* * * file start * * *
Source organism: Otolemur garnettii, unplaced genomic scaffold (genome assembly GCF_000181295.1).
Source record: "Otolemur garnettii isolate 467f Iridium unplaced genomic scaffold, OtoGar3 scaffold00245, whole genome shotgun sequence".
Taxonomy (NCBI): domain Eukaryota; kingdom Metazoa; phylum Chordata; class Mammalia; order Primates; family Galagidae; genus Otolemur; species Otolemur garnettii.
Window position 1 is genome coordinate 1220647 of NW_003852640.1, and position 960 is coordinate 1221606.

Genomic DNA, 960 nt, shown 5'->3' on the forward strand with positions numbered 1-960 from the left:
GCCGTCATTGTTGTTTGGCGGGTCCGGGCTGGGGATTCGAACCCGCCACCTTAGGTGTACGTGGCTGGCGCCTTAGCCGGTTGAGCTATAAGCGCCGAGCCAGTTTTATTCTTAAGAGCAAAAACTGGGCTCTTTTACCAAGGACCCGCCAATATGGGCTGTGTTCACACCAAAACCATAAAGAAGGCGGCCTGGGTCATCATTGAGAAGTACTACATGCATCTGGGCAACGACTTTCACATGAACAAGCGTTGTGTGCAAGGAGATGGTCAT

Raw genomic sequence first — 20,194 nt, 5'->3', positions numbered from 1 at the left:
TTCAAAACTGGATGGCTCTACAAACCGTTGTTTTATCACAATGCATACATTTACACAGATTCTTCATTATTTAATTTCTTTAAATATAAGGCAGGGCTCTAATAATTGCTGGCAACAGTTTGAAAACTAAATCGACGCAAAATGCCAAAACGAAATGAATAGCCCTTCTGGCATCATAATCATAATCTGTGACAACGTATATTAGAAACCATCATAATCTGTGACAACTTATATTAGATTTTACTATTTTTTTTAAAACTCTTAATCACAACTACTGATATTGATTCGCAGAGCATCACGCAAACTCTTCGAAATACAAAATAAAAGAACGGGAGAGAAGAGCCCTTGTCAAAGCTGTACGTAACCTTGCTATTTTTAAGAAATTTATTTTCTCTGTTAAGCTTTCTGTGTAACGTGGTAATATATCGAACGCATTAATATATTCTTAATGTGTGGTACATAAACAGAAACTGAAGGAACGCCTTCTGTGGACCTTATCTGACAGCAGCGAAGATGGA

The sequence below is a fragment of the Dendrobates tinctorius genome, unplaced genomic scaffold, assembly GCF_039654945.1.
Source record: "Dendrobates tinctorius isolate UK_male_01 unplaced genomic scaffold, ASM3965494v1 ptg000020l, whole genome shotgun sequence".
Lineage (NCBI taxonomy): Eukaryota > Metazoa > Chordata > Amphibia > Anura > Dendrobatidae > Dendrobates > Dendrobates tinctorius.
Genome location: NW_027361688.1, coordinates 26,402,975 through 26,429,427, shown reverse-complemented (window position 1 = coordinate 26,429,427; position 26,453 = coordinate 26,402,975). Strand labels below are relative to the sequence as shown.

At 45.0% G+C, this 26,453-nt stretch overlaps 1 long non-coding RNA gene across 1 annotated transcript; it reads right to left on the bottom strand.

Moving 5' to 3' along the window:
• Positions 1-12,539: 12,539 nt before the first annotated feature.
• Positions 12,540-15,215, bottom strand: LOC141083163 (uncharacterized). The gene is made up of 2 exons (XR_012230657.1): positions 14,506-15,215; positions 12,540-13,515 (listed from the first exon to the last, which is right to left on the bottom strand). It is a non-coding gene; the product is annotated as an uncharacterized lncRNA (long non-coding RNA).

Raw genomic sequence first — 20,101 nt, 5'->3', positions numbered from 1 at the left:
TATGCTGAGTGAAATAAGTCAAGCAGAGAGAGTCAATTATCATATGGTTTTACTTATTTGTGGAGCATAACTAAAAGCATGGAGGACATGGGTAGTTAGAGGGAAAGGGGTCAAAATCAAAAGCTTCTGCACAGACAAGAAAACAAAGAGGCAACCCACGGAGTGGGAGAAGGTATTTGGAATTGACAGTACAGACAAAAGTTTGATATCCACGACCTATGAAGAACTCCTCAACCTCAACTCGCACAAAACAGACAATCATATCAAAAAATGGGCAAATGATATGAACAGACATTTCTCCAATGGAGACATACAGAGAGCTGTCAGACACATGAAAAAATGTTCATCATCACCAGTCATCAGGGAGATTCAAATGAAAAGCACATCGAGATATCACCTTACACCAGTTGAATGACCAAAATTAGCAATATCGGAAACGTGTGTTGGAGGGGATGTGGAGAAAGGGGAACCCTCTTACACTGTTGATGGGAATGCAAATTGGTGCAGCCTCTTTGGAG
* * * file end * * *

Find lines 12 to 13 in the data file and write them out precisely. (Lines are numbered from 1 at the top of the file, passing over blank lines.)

Genome location: NW_027361688.1, coordinates 26,402,975 through 26,429,427, shown reverse-complemented (window position 1 = coordinate 26,429,427; position 26,453 = coordinate 26,402,975). Strand labels below are relative to the sequence as shown.

At 45.0% G+C, this 26,453-nt stretch overlaps 1 long non-coding RNA gene across 1 annotated transcript; it reads right to left on the bottom strand.